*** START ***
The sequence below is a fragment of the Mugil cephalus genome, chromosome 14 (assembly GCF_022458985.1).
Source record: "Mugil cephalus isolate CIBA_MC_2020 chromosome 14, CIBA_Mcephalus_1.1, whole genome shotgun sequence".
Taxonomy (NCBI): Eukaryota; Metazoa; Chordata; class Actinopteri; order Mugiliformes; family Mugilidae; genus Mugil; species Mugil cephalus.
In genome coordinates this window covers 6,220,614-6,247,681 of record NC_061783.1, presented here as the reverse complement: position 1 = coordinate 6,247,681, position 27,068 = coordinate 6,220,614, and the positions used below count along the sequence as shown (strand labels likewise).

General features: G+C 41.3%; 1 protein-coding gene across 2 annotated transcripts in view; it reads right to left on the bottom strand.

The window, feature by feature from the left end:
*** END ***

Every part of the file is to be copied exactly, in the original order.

The sequence below is a fragment of the Mugil cephalus genome, chromosome 14 (assembly GCF_022458985.1).
Source record: "Mugil cephalus isolate CIBA_MC_2020 chromosome 14, CIBA_Mcephalus_1.1, whole genome shotgun sequence".
Taxonomy (NCBI): Eukaryota; Metazoa; Chordata; class Actinopteri; order Mugiliformes; family Mugilidae; genus Mugil; species Mugil cephalus.
In genome coordinates this window covers 6,220,614-6,247,681 of record NC_061783.1, presented here as the reverse complement: position 1 = coordinate 6,247,681, position 27,068 = coordinate 6,220,614, and the positions used below count along the sequence as shown (strand labels likewise).

General features: G+C 41.3%; 1 protein-coding gene across 2 annotated transcripts in view; it reads right to left on the bottom strand.

The window, feature by feature from the left end: